Home Means Nevada, Inc., a state-affiliated nonprofit organization, has launched a COVID-19 response initiative to help financially distressed homeowners in Nevada. This initiative promotes home retention for Nevada residents struggling to make mortgage payments due to the coronavirus outbreak.
And, if you’re unable to get mortgage relief through this program, Nevada also offers mediation to most homeowners in foreclosure. Home Means Nevada handles some aspects of the state’s foreclosure mediation program, too.
Home Means Nevada’s The Homeowner Connect (THOC) system offers help to homeowners online. This new web-based portal makes it easier for consumers to seek relief under various COVID-19 assistance programs by providing access to forbearances and other federal relief initiatives. With this system, homeowners don’t have to call their mortgage servicer (and experience long hold times) to get access to relief programs, like a forbearance.
So, if you’re struggling to make your mortgage payments—or think you soon will—because of the coronavirus crisis, you can use this website through your computer or handheld device, for free, to communicate with your participating servicer. Through the THOC portal, you can upload the required data and documents to apply for foreclosure alternatives. Your servicer will be able to communicate with you and send you paperwork through the portal as well. According to the Home Means Nevada website, the site uses the highest level of cyber security to protect your personal information.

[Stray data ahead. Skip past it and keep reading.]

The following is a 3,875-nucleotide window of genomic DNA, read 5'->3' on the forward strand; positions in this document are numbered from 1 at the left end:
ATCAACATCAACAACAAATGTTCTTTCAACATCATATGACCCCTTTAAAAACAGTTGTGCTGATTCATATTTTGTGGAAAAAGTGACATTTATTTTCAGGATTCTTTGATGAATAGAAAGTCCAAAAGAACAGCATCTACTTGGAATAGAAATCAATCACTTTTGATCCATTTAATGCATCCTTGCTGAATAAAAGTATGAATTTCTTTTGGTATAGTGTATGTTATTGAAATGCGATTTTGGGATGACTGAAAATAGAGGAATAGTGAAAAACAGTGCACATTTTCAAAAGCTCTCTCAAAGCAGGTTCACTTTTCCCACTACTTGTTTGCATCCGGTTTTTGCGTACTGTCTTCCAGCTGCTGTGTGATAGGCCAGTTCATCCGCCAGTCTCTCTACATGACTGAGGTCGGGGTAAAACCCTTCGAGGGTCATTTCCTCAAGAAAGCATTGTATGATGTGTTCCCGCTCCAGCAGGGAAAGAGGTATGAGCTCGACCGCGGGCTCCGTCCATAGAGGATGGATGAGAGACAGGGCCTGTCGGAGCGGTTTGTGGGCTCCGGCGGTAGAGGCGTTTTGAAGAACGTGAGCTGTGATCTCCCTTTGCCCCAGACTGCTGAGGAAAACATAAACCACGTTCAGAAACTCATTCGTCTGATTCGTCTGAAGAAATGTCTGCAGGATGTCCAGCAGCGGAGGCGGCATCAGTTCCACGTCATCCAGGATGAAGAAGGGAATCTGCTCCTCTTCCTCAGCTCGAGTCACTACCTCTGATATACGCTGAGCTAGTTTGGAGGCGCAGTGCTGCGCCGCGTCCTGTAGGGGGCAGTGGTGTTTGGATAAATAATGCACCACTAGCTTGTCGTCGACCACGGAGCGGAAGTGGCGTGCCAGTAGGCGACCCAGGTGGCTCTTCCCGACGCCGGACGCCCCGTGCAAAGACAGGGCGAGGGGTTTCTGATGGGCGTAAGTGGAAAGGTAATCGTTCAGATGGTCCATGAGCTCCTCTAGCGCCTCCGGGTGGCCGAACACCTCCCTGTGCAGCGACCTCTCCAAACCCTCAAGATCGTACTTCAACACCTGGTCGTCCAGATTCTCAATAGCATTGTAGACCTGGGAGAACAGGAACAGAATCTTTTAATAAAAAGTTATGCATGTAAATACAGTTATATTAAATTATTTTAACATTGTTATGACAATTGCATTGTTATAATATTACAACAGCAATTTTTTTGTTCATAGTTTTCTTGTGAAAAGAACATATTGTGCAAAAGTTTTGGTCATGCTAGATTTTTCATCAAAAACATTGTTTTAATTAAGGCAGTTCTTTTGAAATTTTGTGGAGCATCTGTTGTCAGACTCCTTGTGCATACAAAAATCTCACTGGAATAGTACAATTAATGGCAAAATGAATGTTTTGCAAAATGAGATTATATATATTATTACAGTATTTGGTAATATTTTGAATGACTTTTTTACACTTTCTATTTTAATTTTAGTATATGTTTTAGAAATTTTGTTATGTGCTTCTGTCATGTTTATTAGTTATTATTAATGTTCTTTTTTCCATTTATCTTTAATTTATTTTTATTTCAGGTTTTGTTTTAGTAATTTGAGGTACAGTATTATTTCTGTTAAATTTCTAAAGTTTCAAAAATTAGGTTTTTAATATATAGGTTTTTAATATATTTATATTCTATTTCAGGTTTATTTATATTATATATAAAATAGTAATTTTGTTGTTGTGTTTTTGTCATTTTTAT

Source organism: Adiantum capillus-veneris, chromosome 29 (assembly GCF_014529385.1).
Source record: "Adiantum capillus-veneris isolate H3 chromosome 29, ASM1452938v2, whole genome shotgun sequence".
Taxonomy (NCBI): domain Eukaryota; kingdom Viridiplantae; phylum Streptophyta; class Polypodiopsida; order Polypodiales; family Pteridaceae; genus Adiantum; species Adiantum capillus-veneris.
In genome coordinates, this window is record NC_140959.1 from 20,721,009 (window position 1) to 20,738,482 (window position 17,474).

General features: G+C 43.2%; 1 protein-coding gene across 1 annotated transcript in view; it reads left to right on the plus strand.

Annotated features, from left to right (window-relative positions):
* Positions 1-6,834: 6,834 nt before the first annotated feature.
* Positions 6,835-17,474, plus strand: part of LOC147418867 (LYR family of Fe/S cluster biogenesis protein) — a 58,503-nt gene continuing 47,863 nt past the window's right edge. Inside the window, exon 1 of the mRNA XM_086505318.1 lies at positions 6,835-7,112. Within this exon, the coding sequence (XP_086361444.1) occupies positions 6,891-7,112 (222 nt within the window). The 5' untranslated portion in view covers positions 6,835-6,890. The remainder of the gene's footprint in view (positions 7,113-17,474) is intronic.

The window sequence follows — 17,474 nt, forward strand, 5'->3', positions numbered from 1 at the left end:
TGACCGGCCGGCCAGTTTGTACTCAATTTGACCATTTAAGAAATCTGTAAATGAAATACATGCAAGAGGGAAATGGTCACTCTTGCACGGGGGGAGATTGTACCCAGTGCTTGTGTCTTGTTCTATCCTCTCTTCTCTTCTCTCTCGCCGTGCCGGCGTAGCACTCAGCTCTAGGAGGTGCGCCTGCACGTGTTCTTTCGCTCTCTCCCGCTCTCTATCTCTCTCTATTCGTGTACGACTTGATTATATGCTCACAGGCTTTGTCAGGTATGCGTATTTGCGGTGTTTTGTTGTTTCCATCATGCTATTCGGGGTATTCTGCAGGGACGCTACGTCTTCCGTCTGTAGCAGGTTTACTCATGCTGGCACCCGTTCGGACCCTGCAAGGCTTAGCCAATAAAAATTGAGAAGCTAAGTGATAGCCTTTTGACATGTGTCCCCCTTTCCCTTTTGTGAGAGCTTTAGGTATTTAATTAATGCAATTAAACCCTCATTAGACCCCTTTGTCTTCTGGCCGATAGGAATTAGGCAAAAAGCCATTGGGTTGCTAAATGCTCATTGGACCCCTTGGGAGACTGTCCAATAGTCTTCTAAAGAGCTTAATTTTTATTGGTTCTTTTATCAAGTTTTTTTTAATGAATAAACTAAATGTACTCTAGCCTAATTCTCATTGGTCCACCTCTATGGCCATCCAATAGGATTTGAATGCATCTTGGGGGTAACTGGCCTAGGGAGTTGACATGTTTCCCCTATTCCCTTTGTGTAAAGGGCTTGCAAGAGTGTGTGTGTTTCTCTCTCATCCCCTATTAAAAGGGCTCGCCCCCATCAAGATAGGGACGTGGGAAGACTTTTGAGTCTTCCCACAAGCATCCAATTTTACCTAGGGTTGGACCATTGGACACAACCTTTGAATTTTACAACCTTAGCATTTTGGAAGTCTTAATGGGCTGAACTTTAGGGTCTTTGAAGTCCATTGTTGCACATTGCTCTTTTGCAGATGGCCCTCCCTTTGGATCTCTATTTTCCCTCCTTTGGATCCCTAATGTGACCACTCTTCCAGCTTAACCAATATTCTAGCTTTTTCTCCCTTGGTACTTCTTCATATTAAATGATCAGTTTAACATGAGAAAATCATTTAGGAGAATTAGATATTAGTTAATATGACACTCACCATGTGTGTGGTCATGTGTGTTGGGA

The program also offers immediate chat assistance from HUD-approved housing counselors, and standards of conduct for responsiveness and transparency from your mortgage servicer. If your servicer doesn’t participate in this program, a HUD-approved housing counselor can help you reach your servicer.
If you don’t qualify for relief through THOC, and foreclosure begins, most Nevada homeowners have the right to participate in foreclosure mediation. Under Nevada law, borrowers in foreclosure get the option to attend mediation if the property is owner-occupied. (Nev. Rev. Stat. § 107.086).
In foreclosure mediation, the homeowner and bank (or servicer) meet with an impartial mediator to discuss the borrower’s financial situation and explore options to avoid a foreclosure such as a modification, short sale, deed in lieu of foreclosure, repayment plan, or something else. Attending foreclosure mediation doesn’t ensure that you’ll avoid losing your home to a foreclosure, but it might increase your chances of working something out.
If you have questions about the foreclosure process in Nevada, want to learn about potential defenses to a foreclosure, or need someone to represent your interests during foreclosure mediation, consider talking to a foreclosure lawyer.
Effective date: May 20, 2020